Nothing is more fragile and easier to lose than public trust, especially in the area of taxes. When bankers took tax money as bailouts and then used it for further bonuses, they hammered that trust, justifying Harperian distrust.
- Greg is on a roll in pointing out why there's every reason to be wary of the Harper Cons' motives in trying to push for military action in Libya.

- Finally, it seems to have completely escaped any mention by the media, but NDP MP Don Davies has introduced a private member's bill to lower Canada's voting age to 16. Of course the odds of such a bill passing in the near future seem low (and I still suspect that the ideal would be to go somewhat further), but it's still a huge plus to see at least one party working to ensure that more Canadians are able to have a say in the country's electoral system.

Love is all you need

Of course the headline and main theme involve the typical "pox on all their houses" analysis. But Angus Reid's polling on public attitudes toward Canada's politicians and parties actually includes little but great news for at least one party:
In 2007, 18 per cent of Canadians were “disgusted” with the Conservatives, and that number has climbed slightly to 22 per cent. The 30 per cent that felt that way about the Grits in 2007 has fallen off to 20 per cent. About 15 per cent were turned off by the NDP, but now it’s 9 per cent.

Under the heading of “fear,” 18 per cent of those polled back in 2007 said they were afraid of what Harper stood for, but that’s dipped to 13 per cent. Only 11 per cent said they were afraid of then Liberal leader St├ęphane Dion. But the poll indicates he struck fear into the hearts of fewer Canadians than Liberal Leader Michael Ignatieff does today at 15 per cent. Few Canadians are afraid of NDP Leader Jack Layton.
Three per cent of those surveyed said they “love” Harper, up from 2 per cent in 2007, while only 1 per cent showed this level of affection for Ignatieff. One-fifth of Canucks profess their love for Layton, up from 4 per cent in 2007. The outcome was roughly the same for the parties.
So what's worth highlighting in the above? First, there's the fact that the NDP is carrying virtually no significant negatives - which looks particularly noteworthy since it comes after the Cons' effort to demonize the NDP as part of a possible coalition. That isn't to say that a more concerted attack on the NDP as a contender for power couldn't do some damage, but it certainly looks like a compelling indication that the smears so far haven't stuck - and that the vast majority of people may not be particularly receptive if the Cons try to start up again.

More interestingly, though, there's the fact that the NDP's efforts to build up Jack Layton as a positive leader look to have accomplished far more than the Cons' attempt to develop a personality cult around Stephen Harper. Indeed, the most significant change in attitudes since 2007 looks to be a stunning increase in the number of respondents professing "love" for Layton - while only a tenth of the Cons' usual voting base is willing to associate the same term with Harper.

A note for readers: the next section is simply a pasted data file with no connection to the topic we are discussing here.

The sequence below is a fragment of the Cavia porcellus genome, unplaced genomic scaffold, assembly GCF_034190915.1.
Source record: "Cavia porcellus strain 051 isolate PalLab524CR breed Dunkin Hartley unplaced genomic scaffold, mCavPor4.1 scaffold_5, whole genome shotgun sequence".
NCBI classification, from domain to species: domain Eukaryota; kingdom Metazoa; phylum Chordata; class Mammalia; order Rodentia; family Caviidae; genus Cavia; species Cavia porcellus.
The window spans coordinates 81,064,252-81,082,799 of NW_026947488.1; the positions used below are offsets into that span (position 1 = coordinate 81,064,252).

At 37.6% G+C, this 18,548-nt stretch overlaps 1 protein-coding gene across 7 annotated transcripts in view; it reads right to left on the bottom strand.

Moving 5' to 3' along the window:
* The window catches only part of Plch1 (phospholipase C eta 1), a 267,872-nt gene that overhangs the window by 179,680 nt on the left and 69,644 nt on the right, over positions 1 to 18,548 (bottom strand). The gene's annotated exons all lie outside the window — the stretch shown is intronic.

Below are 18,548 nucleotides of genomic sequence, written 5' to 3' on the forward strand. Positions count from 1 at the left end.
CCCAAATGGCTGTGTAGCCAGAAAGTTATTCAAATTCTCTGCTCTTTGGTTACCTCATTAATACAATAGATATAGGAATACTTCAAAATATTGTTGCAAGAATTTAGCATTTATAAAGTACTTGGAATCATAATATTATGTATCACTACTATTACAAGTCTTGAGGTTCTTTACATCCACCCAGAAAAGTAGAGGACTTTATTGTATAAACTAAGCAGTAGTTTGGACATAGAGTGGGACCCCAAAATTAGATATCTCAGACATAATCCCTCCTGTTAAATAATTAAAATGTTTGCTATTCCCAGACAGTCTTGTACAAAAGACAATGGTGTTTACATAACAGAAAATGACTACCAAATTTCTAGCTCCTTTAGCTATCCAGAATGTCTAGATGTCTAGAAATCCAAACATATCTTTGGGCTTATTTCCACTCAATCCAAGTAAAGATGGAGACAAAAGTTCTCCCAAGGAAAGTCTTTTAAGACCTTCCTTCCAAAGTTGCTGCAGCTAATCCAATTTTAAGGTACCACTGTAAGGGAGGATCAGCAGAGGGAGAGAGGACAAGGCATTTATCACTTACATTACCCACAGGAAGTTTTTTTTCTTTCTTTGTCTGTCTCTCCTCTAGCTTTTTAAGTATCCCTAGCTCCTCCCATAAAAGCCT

Of course, it's an open question whether that personal approval will enable Layton to inspire voters to move into his party's camp. But at the very least, it can't be said that Canada lacks at least one reasonably beloved party leader - and it makes sense that such an option could be the antidote to public apathy built on the negative perceptions of the alternatives.

Update: Angus Reid has released the full report, and the portion of the article above about "love" looks to have mistaken a 5% showing for Jack Layton (still tops among leaders) for "one-fifth of Canucks". But there's still plenty to like for the NDP, including the plurality impression of each leader and party: "displeasure" for both the Libs and Cons and their respective leaders, compared to "optimism" for Layton and the NDP.

Friday, March 18, 2011

Musical interlude

Sneaker Pimps - Wasted Early Sunday Morning

On privileged communications

If Canada's current governing party wants to tell us that "(serving) as a Minister in...government" or "(exercising) real, political power" makes a person into an elitist, to the point where neither he nor his descendants could possibly understand the plight of typical (or dare we say "real") Canadians...

Well, who are we to doubt such a significant admission against interest?

So you heard the Cons. Stop listening to anything the privileged few now holding power have to say.

Update: Though in fairness, the Cons' attack does focus more on wealth than power. So I'm sure we'll see them run far, far away from the likes of, say, Larry Smith any second now on the basis that he's utterly clueless about the reality facing most Canadians.

Truly scandalous